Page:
Enjoy all your local news and sports for less than 6¢ per day.

Subscribe Now

BURNET — A 31-year-old man who has already served prison time for drug-related crimes is headed back to the penitentiary after a Burnet County jury sentenced him Jan. 15 on the first-degree felony of manufacture and delivery of a controlled substance.

The same jury sentenced the defendant, Shane Christopher Allen, to 25 years in prison.

Burnet County Assistant District Attorney Claire Carter said the jury members sent a clear message that they aren’t going to tolerate repeat offenders peddling drugs in the community.

“He has done time before on the same offense,” Carter said. She and Burnet County Assistant District Attorney Peter Keim tried the case in State District Judge Dan Mills’ courtroom. “The jury sent a very strong message with a 25-year sentence that this community isn’t going to tolerate people dealing drugs.”

Allen faced up to 99 years in prison on the charge, which was a first-degree felony because of the amount of illegal drugs involved.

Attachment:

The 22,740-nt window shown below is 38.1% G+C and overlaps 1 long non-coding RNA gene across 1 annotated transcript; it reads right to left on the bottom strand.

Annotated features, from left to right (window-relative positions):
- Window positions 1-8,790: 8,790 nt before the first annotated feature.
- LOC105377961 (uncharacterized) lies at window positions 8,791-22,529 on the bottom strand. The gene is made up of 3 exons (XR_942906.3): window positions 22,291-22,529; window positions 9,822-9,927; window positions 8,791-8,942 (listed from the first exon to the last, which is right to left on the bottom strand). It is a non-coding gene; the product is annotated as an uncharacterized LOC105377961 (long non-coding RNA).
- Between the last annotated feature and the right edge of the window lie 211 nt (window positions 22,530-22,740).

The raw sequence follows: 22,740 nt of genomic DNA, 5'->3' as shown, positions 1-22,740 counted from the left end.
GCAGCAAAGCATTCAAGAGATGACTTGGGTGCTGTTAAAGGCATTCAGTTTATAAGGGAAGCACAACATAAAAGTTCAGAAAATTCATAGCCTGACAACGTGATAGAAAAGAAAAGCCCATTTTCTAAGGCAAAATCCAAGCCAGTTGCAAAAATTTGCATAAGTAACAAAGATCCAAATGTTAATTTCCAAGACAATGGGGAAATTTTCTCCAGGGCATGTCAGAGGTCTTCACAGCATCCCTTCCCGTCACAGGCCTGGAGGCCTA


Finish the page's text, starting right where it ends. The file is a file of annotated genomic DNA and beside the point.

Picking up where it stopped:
In 2007, Allen was found guilty in Burnet County for the same charge and sentenced to prison. But he was released in 2008, according to court documents.

Burnet County isn’t the only place Allen has run afoul of the law. According to Comal County court records, Allen was found guilty on state-jail felony drug charges in 2003 and sentenced to 240 days in jail.

Carter said, in cases involving repeat offenders, it’s extremely important the perpetrator get a long sentence.

“It makes our community safer,” she said. “While he’s in prison, he’s not out on the street selling or providing drugs.”

The assistant district attorney said she hoped others took notice of the 25-year sentence.

“So people who are thinking (dealing drugs) is a good way to make a little extra money will realize that Burnet County juries aren’t going to tolerate that type of behavior,” Carter said.

While the jury did sentence Allen to 25 years, it’s possible under Texas law he might not spend the entire time behind bars.

Carter said the man’s prison time rest in the hands of the Texas Board of Pardons and Paroles.

“But (the district attorney’s office) is pleased that the jury gave him a long sentence,” Carter said.